Category Archives: Games

British Games Institute cements UK cultural hub for video games

BGI merger with Nottingham’s National Videogame Arcade creates ‘centre of gravity’ for the UK’s £1bn-plus games industry – but it’s still seeking government support

The recently formed British Games Institute, which aims to become a video game equivalent of the BFI, is merging with the National Videogame Foundation to create a new body dedicated to supporting and promoting game development and culture in Britain.

The British Games Institute will be housed at the NVA’s National Videogame Arcade building in Nottingham, where a games museum as well as cultural and educational programmes have been in operation since 2016.

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Source: gadt

Call me Mr Monster Hunter: the man who guided a Japanese curiosity to global success

Capcom’s Monster Hunter: World is the fastest-selling game in its history. But for 10 years, the series struggled to find success outside Japan. What changed?

Wherever you looked in Japan in 2008, someone was bent over a tiny PlayStation Portable games console (PSP) – and that someone was probably playing Monster Hunter. From clusters of young people playing on groomed lawns outside universities to suited salarymen on packed trains, the game had friends, family and work colleagues banding together to track and fight gigantic fantasy creatures. You had a good chance of finding a game to join if you pulled out your PSP in any public place.

More than 40m Monster Hunter games, by Japanese developer Capcom, were sold between 2004 and 2017, but its success was confined almost entirely to its home country. Everything changed this year, though. When Monster Hunter World came out in January, it become not only the bestselling game in the series, but also the fastest selling game in Capcom’s history, selling 6m copies in less than a month. And much to the delight of long-time Monster Hunter players, it’s proved as popular in the US and Europe as it has in Japan.

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Source: gadt

Dead Space was to games what Alien was to movies

Now available free on PC, Dead Space came closer than any other game to replicating the look, feel and atmosphere of Ridley Scott’s sci-fi thriller

This week, Electronic Arts has made one of the most interesting and atmospheric narrative games of the 2000s available for free to users of its Origin gaming service. Released in 2008 and created by Californian studio Visceral Games, Dead Space remains a heady, often terrifying thrill ride and if you’ve never played it before, it’s worth taking this chance – especially if you’re a fan of the Alien movies.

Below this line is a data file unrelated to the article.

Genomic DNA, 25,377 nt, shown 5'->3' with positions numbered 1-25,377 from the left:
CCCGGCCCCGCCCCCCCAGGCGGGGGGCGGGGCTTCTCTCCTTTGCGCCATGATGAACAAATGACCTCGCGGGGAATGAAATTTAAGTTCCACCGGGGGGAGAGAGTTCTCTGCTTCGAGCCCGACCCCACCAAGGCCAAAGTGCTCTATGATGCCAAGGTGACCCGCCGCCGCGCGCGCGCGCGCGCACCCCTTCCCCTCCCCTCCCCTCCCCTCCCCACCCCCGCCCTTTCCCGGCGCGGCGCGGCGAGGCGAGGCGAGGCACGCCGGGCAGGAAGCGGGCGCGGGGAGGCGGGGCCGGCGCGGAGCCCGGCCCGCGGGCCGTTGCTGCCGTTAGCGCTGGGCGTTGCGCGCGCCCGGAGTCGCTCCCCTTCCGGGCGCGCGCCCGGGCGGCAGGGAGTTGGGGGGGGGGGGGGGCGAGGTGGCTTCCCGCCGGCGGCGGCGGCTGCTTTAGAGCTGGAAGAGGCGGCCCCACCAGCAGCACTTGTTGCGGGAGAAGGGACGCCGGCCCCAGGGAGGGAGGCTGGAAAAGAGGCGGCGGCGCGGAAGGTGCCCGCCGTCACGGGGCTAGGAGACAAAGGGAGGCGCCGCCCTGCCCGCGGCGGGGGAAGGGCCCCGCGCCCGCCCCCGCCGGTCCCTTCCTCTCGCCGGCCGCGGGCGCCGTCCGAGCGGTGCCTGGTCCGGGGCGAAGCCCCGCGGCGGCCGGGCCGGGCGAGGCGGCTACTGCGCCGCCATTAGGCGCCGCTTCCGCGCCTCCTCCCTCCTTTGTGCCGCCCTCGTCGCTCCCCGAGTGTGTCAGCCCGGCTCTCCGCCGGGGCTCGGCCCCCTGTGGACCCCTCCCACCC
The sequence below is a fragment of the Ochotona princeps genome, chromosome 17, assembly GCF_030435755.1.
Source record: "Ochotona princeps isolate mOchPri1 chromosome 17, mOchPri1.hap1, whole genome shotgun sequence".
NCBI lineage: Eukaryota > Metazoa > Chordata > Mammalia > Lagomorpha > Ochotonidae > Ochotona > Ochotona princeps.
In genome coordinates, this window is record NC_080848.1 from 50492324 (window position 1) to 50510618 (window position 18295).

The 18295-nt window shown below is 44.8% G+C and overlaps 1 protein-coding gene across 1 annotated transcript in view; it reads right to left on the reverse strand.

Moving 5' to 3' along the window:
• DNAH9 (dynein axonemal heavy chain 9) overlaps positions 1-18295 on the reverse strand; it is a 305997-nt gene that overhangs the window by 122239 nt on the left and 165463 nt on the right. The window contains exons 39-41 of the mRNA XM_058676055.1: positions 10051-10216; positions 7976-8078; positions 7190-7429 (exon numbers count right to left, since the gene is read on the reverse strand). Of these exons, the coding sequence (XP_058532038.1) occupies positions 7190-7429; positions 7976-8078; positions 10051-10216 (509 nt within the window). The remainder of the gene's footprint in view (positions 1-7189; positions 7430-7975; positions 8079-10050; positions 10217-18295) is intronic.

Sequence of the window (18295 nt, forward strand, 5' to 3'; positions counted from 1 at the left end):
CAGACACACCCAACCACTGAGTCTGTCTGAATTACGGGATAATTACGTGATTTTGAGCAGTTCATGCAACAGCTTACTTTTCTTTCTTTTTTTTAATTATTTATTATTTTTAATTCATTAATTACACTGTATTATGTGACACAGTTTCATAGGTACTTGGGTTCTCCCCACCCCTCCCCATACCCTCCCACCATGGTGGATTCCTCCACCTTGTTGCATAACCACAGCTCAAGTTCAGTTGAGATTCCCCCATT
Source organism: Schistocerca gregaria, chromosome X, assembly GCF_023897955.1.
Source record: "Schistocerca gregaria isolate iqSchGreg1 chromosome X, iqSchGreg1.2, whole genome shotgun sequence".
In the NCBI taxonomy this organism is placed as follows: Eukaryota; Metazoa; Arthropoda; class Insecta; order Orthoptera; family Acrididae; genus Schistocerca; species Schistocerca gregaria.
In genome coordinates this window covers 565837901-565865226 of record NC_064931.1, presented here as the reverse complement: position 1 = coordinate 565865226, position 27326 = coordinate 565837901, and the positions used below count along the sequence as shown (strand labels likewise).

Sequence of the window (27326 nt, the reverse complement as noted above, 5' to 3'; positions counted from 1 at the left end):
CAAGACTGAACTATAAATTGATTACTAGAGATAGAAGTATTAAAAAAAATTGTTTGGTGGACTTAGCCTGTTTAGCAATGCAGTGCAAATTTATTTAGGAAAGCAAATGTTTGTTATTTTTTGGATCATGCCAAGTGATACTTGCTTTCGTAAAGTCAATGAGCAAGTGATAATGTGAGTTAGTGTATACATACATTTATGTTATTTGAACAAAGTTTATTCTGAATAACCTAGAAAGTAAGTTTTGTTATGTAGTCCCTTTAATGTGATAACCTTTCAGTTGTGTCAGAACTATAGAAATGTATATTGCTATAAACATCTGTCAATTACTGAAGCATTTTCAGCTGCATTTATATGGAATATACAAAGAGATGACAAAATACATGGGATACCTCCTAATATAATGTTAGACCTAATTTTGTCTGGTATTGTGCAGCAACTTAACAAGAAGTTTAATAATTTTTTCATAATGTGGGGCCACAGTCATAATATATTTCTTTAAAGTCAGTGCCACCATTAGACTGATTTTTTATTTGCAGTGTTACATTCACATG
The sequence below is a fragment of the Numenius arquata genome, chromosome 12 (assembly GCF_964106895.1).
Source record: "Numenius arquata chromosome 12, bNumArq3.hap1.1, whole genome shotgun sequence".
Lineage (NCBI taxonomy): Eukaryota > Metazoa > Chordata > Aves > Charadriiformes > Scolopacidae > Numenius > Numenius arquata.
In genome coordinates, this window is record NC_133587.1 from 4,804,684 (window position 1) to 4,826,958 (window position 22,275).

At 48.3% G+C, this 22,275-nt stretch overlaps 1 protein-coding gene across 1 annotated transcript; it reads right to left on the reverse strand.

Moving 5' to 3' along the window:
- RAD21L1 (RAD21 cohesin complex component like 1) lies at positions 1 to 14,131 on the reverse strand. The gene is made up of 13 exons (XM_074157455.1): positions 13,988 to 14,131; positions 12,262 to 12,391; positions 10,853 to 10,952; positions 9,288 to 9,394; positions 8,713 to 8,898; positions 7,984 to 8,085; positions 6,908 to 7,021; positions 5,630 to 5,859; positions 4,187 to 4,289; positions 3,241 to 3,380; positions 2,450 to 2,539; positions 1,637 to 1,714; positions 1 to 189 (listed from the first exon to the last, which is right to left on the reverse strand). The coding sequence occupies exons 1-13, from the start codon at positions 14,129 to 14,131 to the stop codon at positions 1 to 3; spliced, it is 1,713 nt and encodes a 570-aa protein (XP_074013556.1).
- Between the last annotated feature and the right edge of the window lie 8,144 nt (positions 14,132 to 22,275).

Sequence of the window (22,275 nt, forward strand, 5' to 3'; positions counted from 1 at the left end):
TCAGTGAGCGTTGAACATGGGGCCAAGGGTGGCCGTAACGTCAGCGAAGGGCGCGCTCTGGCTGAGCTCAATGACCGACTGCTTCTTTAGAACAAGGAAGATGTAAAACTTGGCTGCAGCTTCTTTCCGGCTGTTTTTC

Although there have been numerous attempts to bring Alien directly to video games – most successfully, Creative Assembly’s incredibly tense Alien: Isolation – it’s Dead Space that has got closest to replicating the look, feel and atmosphere of Ridley Scott’s original film.

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Source: gadt

Kingdom Come: Deliverance review – impressively detailed medieval life sim

PC, PlayStation 4, Xbox One; Warhorse Studios/Koch Media
This lush and dynamic RPG prides itself on the historical accuracy of its recreation of 15th-century feudal Bohemia

Kingdom Come: Deliverance describes itself as a realistic and historically accurate role-playing game, which are dangerous words for any game to throw around. History, like beauty, is often in the eye of the beholder, while “realistic” should indicate more than just “visually detailed”. Kingdom Come: Deliverance’s version of historical realism is obsessive in certain areas, but curiously neglectful in others.

The epic, if familiar, narrative centres around Henry, a blacksmith’s son living in 15th-century Bohemia. Young Hal’s life is flung into chaos after a power spat between the king and his brother results in his village being torched and his parents being murdered. Fleeing with nothing but the last sword his father made, he embarks upon a quest for vengeance that sees him claw his way up the rigid social hierarchy of medieval Europe.

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Source: gadt

Gaming addiction as a mental disorder: it’s premature to pathologise players

Gaming addiction is expected to be classified as a mental disorder by the World Health Organisation (WHO) but – while concerns over the addictive properties of video games are reasonable – there is a lack of rigorous research to back it up

Video games played on smartphones, tablets, computers and consoles have been a popular form of leisure for some time now. In Europe, recent figures indicate that games are played by more than two thirds of children and adolescents, and a substantial number of adults now play games – 38% in the UK, 64% in France, 56% in Germany and 44% in Spain.

The WHO will publish the next revision of its manual – the International Classification of Diseases (ICD-11) – by mid-2018 and gaming disorder has been included in the draft for the first time.

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Source: gadt